flutter new hello_world_app

If the command runs successfully, you should get a response similar to this:

 
 
ea@Piuss-MBP tutorial-examples % flutter create hello_world_app
Creating project hello_world_app...
Running "flutter pub get" in hello_world_app... 3.8s
Wrote 96 files.
All done!
In order to run your application, type:
$ cd hello_world_app
$ flutter run
Your application code is in hello_world_app/lib/main.dart.

Just as the response above mentions, run the command cd hello_world_app to navigate to the new project.

After that, you can run the new Flutter project in its default state by executing the flutter run command. We'll learn about running your Flutter app in detail later in the post.

Step 2: Clean Default Code

All the code for our app is currently inside the main.dart file. If you open the file in your preferred editor, you’ll see the following content:

 
 
void main() {
  runApp(const MyApp());
}
class MyApp extends StatelessWidget {
  const MyApp({Key? key}) : super(key: key);
  // This widget is the root of your application.
  @override
  Widget build(BuildContext context) {
    return MaterialApp(
      title: 'Flutter Demo',
      theme: ThemeData(
        // This is the theme of your application.
        //
        // Try running your application with "flutter run". You'll see the
        // application has a blue toolbar. Then, without quitting the app, try
        // changing the primarySwatch below to Colors.green and then invoke
        // "hot reload" (press "r" in the console where you ran "flutter run",
        // or simply save your changes to "hot reload" in a Flutter IDE).
        // Notice that the counter didn't reset back to zero; the application
        // is not restarted.
        primarySwatch: Colors.blue,
      ),
      home: const MyHomePage(title: 'Flutter Demo Home Page'),
    );
  }
}
class MyHomePage extends StatefulWidget {
  const MyHomePage({Key? key, required this.title}) : super(key: key);
  // This widget is the home page of your application. It is stateful, meaning
  // that it has a State object (defined below) that contains fields that affect
  // how it looks.
  // This class is the configuration for the state. It holds the values (in this
  // case the title) provided by the parent (in this case the App widget) and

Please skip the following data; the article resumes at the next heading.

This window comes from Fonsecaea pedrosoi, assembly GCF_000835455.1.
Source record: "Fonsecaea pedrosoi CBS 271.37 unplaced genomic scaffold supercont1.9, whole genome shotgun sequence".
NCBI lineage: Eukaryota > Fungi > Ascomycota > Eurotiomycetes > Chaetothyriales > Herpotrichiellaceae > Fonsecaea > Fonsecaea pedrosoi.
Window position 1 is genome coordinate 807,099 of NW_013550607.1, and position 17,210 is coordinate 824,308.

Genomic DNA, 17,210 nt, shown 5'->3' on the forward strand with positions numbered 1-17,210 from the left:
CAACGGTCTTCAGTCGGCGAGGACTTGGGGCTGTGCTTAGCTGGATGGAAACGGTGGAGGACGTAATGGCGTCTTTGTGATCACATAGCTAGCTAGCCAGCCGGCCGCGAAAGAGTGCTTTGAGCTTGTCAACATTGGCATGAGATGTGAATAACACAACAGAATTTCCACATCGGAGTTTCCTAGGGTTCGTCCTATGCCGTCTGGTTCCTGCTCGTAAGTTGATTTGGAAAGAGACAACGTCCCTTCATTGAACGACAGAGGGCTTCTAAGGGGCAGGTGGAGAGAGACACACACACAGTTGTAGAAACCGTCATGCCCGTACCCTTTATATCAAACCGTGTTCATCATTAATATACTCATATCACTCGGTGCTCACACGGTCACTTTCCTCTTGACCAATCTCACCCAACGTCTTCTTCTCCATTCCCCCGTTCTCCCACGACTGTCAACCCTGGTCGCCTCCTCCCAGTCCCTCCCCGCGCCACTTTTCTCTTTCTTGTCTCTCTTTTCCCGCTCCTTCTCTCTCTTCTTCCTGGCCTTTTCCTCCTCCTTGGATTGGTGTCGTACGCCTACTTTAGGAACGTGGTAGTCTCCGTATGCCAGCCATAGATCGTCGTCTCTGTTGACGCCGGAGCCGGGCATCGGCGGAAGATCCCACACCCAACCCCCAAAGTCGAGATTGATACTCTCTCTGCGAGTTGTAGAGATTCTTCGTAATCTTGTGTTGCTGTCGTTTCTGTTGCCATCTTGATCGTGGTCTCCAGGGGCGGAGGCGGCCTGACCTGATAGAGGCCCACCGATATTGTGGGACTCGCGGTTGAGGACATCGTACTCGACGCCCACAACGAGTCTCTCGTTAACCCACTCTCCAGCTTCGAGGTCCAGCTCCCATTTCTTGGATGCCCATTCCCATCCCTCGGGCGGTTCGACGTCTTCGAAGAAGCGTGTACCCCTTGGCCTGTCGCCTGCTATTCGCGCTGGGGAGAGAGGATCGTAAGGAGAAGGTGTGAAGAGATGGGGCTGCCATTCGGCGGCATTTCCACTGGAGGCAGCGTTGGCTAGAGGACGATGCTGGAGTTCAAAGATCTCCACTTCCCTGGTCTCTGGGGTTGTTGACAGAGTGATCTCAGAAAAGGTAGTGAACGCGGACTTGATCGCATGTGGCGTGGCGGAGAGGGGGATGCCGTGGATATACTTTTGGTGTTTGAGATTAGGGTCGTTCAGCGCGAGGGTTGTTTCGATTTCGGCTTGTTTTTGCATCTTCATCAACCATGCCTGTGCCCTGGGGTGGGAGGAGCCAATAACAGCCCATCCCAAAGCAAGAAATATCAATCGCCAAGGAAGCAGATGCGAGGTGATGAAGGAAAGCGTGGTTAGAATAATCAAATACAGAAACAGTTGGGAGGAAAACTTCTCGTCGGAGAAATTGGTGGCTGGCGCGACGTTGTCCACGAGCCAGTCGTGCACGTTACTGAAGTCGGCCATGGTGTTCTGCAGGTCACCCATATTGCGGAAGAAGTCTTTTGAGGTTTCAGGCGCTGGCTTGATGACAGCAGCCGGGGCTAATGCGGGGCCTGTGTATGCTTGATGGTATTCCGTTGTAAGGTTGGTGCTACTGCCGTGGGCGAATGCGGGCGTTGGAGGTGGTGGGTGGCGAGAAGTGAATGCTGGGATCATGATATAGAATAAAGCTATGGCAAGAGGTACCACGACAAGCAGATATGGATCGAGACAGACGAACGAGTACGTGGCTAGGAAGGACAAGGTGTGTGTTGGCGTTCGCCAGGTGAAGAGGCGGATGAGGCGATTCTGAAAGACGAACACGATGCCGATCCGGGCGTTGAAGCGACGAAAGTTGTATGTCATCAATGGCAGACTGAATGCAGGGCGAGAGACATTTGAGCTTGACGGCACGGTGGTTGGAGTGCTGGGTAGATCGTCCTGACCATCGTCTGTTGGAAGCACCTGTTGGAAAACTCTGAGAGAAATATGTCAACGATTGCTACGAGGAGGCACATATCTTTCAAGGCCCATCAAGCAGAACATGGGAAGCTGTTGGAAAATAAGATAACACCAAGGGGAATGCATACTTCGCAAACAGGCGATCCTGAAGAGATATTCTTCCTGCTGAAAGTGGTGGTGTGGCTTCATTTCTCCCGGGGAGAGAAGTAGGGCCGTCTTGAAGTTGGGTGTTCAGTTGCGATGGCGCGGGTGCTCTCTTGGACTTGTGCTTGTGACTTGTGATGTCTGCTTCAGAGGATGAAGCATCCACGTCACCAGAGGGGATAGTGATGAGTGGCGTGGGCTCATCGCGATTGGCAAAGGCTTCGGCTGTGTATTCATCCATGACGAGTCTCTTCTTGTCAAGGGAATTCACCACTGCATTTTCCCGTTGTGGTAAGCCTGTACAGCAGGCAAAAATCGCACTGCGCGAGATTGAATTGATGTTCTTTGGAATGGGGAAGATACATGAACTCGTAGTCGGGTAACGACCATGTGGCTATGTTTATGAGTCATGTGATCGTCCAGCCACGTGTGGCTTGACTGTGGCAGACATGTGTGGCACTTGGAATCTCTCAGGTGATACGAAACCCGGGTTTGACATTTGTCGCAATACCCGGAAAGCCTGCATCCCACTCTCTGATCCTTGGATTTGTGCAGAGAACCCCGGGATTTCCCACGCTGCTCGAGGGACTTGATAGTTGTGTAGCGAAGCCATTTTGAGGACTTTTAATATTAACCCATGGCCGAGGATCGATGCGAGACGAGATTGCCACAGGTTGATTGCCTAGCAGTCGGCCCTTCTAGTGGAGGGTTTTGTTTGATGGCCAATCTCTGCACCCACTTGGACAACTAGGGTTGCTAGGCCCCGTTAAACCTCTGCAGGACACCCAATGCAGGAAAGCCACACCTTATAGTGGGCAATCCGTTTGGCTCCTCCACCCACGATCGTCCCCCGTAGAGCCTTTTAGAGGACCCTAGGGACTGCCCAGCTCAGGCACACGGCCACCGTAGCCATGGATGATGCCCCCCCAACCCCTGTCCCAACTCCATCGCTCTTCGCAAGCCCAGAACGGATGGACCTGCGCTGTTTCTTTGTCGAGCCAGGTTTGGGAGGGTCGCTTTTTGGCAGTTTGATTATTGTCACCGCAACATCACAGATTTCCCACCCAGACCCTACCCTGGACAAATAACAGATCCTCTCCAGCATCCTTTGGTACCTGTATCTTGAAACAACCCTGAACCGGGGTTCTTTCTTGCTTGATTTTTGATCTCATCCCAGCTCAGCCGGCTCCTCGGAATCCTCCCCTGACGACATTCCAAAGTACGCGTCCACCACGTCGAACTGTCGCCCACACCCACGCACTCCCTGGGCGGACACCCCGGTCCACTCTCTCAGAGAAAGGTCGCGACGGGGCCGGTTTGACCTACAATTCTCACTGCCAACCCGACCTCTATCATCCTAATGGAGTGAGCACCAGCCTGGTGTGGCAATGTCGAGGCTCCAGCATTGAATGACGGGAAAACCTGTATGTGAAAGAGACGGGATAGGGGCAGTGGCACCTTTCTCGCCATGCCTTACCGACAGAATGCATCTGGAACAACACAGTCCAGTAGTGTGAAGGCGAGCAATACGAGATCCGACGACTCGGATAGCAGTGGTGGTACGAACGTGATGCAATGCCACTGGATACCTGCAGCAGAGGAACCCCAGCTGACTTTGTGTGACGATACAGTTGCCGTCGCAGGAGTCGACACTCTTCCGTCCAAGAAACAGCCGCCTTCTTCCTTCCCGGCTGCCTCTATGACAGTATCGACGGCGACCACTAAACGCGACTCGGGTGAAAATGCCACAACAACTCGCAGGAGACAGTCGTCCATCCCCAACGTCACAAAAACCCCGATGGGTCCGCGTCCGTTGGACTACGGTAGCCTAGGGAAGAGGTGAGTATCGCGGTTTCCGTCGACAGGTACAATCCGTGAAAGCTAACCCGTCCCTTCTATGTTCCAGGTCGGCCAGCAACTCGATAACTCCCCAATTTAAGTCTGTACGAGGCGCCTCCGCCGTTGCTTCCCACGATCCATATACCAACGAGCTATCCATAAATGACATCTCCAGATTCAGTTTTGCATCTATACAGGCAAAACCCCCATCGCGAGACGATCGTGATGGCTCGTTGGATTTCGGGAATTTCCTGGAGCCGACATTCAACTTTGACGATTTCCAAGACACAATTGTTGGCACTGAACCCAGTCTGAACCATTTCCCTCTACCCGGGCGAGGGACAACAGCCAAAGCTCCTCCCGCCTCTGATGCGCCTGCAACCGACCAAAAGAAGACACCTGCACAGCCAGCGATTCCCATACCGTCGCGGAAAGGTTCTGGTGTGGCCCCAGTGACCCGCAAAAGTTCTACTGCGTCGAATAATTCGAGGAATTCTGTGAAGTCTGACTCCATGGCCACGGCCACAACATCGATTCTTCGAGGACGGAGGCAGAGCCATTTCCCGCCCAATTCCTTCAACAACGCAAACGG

// used by the build method of the State. Fields in a Widget subclass are
  // always marked "final".
  final String title;
  @override
  State<MyHomePage> createState() => _MyHomePageState();
}
class _MyHomePageState extends State<MyHomePage> {
  int _counter = 0;
  void _incrementCounter() {
    setState(() {
      // This call to setState tells the Flutter framework that something has
      // changed in this State, which causes it to rerun the build method below
      // so that the display can reflect the updated values. If we changed
      // _counter without calling setState(), then the build method would not be
      // called again, and so nothing would appear to happen.
      _counter++;
    });
  }
  @override
  Widget build(BuildContext context) {
    // This method is rerun every time setState is called, for instance as done
    // by the _incrementCounter method above.
    //
    // The Flutter framework has been optimized to make rerunning build methods
    // fast, so that you can just rebuild anything that needs updating rather
    // than having to individually change instances of widgets.
    return Scaffold(
      appBar: AppBar(
        // Here we take the value from the MyHomePage object that was created by
        // the App.build method, and use it to set our appbar title.
        title: Text(widget.title),
      ),
      body: Center(
        // Center is a layout widget. It takes a single child and positions it
        // in the middle of the parent.
        child: Column(
          // Column is also a layout widget. It takes a list of children and
          // arranges them vertically. By default, it sizes itself to fit its
          // children horizontally, and tries to be as tall as its parent.
          //
          // Invoke "debug painting" (press "p" in the console, choose the
          // "Toggle Debug Paint" action from the Flutter Inspector in Android
          // Studio, or the "Toggle Debug Paint" command in Visual Studio Code)
          // to see the wireframe for each widget.
          //
          // Column has various properties to control how it sizes itself and
          // how it positions its children. Here we use mainAxisAlignment to
          // center the children vertically; the main axis here is the vertical
          // axis because Columns are vertical (the cross axis would be
          // horizontal).
          mainAxisAlignment: MainAxisAlignment.center,
          children: <Widget>[
            const Text(
              'You have pushed the button this many times:',
            ),
            Text(
              '$_counter',
              style: Theme.of(context).textTheme.headline4,
            ),
          ],
        ),
      ),
      floatingActionButton: FloatingActionButton(
        onPressed: _incrementCounter,
        tooltip: 'Increment',
        child: const Icon(Icons.add),
      ), // This trailing comma makes auto-formatting nicer for build methods.
    );
  }
}

We won't use most of this code for our example app; you can remove all the text in bold, above. The content of main.dart should then look like this:

 
 
void main() {
  runApp(const MyApp());
}
class MyApp extends StatelessWidget {
  const MyApp({Key? key}) : super(key: key);
  // This widget is the root of your application.
  @override
  Widget build(BuildContext context) {
    return MaterialApp(
      title: 'Flutter Demo',